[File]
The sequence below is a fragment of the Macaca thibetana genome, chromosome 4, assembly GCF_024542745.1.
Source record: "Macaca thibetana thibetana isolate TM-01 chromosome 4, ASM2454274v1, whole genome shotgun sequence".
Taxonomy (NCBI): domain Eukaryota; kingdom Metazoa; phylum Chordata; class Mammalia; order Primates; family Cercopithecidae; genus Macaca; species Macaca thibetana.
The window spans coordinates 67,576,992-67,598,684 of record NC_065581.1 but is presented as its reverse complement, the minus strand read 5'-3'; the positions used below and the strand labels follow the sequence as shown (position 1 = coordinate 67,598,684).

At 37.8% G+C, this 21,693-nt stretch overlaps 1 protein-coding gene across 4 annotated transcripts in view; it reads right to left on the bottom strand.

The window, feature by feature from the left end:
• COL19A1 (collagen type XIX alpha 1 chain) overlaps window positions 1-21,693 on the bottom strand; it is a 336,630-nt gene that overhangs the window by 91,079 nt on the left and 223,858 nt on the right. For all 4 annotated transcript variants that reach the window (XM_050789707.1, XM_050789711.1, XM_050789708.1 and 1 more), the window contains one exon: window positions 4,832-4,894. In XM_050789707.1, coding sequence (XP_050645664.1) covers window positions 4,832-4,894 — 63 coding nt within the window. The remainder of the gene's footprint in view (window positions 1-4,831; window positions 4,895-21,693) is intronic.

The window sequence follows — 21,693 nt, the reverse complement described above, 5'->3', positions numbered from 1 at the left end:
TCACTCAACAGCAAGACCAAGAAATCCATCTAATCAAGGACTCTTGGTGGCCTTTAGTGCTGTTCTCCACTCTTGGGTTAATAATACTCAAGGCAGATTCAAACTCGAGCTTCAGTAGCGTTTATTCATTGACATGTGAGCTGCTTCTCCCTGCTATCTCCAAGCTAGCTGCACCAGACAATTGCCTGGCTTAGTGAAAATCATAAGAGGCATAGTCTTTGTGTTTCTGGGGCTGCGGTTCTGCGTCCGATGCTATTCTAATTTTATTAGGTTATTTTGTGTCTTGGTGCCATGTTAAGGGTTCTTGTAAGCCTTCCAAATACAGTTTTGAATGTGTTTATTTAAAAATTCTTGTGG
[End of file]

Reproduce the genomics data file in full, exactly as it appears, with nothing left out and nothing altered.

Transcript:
The sequence below is a fragment of the Macaca thibetana genome, chromosome 4, assembly GCF_024542745.1.
Source record: "Macaca thibetana thibetana isolate TM-01 chromosome 4, ASM2454274v1, whole genome shotgun sequence".
Taxonomy (NCBI): domain Eukaryota; kingdom Metazoa; phylum Chordata; class Mammalia; order Primates; family Cercopithecidae; genus Macaca; species Macaca thibetana.
The window spans coordinates 67,576,992-67,598,684 of record NC_065581.1 but is presented as its reverse complement, the minus strand read 5'-3'; the positions used below and the strand labels follow the sequence as shown (position 1 = coordinate 67,598,684).

At 37.8% G+C, this 21,693-nt stretch overlaps 1 protein-coding gene across 4 annotated transcripts in view; it reads right to left on the bottom strand.

The window, feature by feature from the left end:
• COL19A1 (collagen type XIX alpha 1 chain) overlaps window positions 1-21,693 on the bottom strand; it is a 336,630-nt gene that overhangs the window by 91,079 nt on the left and 223,858 nt on the right. For all 4 annotated transcript variants that reach the window (XM_050789707.1, XM_050789711.1, XM_050789708.1 and 1 more), the window contains one exon: window positions 4,832-4,894. In XM_050789707.1, coding sequence (XP_050645664.1) covers window positions 4,832-4,894 — 63 coding nt within the window. The remainder of the gene's footprint in view (window positions 1-4,831; window positions 4,895-21,693) is intronic.

The window sequence follows — 21,693 nt, the reverse complement described above, 5'->3', positions numbered from 1 at the left end:
TCACTCAACAGCAAGACCAAGAAATCCATCTAATCAAGGACTCTTGGTGGCCTTTAGTGCTGTTCTCCACTCTTGGGTTAATAATACTCAAGGCAGATTCAAACTCGAGCTTCAGTAGCGTTTATTCATTGACATGTGAGCTGCTTCTCCCTGCTATCTCCAAGCTAGCTGCACCAGACAATTGCCTGGCTTAGTGAAAATCATAAGAGGCATAGTCTTTGTGTTTCTGGGGCTGCGGTTCTGCGTCCGATGCTATTCTAATTTTATTAGGTTATTTTGTGTCTTGGTGCCATGTTAAGGGTTCTTGTAAGCCTTCCAAATACAGTTTTGAATGTGTTTATTTAAAAATTCTTGTGG